Wednesday, March 24, 2010

On Teaching

Yeah, sorry, no pictures of the kids yet.

Basically, I remind myself that I need pictures of the classes, then when I actually get to the classrooms, I instantly switch to teacher-mode and the last thing on my mind is: "Oh, I need a picture!" Conversely, when I am out wandering the city, my mindset is always "Oh! I need a picture!"

I'll just keep trying to remember to do this and I can assure you that you'll be the first to know when I have accomplished this goal...

Anyway, I can at least give you an idea about what teaching has been like:

I'm sure you've heard the idea that the children here are supposed to be respectful, quiet, hard workers, etc, especially when compared to all the kids back home.

Not exactly. They're just like all the kids you know now and have known in the past, and the only difference is that they don't have a solid grasp of English, which is fantastic when you're trying to explain things or enforce discipline.

But seriously, they're the same. You have the class clowns, the quiet ones, the loud ones, the smart ones, the not-so-smart ones, etc. You have the good classes, the bad classes, and the classes stuck somewhere in the middle. You get kids bringing in the latest and greatest toys that distract half the class and you end up having to confiscate them until after class (wow, it's weird being on this side of the fence after all those years of school!). Most classes are pretty straightforward to teach: some express their energy positively and make teaching a breeze, and some express their energy negatively, forcing me to use up half the class trying to get them in line.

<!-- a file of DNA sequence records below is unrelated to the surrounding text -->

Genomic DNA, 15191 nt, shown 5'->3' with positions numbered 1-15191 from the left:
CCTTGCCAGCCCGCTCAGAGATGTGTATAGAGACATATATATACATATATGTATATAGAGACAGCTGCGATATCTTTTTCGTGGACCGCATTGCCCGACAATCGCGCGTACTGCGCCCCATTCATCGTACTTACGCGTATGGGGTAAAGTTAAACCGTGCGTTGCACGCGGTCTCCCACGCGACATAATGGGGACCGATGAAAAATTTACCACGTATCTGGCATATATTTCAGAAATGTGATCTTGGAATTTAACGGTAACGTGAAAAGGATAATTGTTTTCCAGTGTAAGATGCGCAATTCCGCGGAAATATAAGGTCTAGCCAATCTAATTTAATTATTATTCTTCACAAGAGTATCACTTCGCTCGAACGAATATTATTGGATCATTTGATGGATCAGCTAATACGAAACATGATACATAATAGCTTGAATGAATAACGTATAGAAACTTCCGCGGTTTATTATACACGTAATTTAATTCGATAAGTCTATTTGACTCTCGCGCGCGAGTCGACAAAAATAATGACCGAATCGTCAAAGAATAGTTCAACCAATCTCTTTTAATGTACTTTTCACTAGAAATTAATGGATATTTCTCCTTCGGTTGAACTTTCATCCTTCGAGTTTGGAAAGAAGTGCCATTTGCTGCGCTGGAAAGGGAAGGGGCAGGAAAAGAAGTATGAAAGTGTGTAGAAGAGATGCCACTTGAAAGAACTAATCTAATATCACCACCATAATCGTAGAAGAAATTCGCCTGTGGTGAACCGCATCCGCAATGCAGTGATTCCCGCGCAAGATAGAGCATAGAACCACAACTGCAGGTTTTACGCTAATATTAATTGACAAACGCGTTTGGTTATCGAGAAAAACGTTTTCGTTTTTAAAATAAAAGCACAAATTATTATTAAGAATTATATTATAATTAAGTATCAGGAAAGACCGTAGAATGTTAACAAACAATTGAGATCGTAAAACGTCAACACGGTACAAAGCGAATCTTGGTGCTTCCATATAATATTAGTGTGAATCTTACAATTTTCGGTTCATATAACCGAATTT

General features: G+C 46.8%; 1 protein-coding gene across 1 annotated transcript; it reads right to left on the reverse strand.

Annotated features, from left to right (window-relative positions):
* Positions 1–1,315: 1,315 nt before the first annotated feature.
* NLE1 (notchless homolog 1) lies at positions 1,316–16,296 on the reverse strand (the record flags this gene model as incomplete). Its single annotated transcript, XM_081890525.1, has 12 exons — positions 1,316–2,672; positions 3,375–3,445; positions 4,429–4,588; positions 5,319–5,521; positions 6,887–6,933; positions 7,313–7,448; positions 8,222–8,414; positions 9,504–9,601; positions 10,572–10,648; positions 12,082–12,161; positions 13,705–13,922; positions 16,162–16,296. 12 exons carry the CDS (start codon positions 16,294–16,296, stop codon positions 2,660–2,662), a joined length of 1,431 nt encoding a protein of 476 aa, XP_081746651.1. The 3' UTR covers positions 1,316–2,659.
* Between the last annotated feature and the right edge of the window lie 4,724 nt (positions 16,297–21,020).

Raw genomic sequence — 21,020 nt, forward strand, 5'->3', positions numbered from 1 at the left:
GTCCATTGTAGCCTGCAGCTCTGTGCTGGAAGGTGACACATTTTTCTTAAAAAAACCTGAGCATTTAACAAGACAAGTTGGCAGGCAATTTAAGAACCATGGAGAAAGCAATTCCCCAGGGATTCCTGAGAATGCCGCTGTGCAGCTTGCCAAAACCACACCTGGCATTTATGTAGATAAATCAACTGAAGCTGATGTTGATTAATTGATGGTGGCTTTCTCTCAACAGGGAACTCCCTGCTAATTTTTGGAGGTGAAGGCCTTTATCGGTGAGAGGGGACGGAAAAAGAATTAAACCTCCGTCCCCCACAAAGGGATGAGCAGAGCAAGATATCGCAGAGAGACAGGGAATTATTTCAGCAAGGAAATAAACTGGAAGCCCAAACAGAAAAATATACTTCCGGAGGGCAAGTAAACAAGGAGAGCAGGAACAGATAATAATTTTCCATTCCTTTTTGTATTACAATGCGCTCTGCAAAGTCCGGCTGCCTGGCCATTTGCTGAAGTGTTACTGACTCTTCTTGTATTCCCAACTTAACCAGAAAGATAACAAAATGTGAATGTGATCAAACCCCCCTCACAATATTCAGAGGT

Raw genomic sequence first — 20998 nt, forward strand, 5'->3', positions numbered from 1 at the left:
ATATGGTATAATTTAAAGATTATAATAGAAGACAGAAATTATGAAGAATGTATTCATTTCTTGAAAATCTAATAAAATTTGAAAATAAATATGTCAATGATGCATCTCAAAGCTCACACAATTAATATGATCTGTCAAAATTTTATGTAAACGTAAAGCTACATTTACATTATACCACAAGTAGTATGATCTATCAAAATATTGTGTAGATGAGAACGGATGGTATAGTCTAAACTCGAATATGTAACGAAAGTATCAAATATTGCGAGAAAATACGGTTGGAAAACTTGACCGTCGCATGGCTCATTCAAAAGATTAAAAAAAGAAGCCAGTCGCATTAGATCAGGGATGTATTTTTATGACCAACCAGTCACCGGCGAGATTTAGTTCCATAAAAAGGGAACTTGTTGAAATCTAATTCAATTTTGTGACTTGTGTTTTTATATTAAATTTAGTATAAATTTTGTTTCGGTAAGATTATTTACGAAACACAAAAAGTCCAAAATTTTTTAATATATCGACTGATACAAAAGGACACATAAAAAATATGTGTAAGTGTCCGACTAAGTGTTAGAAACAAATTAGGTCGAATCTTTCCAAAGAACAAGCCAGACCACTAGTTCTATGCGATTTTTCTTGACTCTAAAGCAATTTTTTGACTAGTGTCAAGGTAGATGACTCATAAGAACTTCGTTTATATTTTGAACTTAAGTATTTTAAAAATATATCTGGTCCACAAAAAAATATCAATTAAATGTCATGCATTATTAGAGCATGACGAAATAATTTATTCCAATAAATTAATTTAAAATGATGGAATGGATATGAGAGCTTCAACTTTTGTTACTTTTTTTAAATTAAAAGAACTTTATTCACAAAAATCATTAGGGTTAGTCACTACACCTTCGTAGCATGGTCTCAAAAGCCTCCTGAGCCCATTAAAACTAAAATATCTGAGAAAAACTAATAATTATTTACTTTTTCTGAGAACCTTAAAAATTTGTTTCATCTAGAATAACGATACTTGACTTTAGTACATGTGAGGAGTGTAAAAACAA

Also, it's impossible to gauge the true level of English of each class, as some days they surprise me with what they know and don't know. Additionally, I teach grades 4, 5, and 6, with various sub-classes of each grade, at two different schools. As a result, English proficiency is all over the place, and I have 5th graders better than some 6th graders, 4th graders better than 5th graders, and so on; in short, everybody is all over the place.

I was trained to divide the class up in to 2 teams, the left side and the right side, let them choose their team names, and have them compete for points. This actually works for a vast majority of classes, as they have a competitive nature. Some of the other classes couldn't care less, however.

I'll try and think of more comments on this matter, especially considering it's my job while I am here. I didn't plan out this post, so I am sure I am missing details and am leaving you with unanswered questions. Therefore, feel free to e-mail me with any questions you may have, and I'll either post my answers here or just reply directly to you!


P.S. When I was sitting in the office of one of the schools today during the last 45 minutes of lunch (we have 2 hour lunches), I could hear the haunting jingle of the *Happy Birthday Street Cleaning Monster* roaming the streets somewhere not too far away. I imagined the terrified citizens scrambling out of the way and chuckled. I'll be sure to get video before I leave...I'm not sure if I'm going to find anything more memorable than that thing while I am here.

1 comment:

  1. You know, after all these other posts I've almost forgotten that you went there to teach.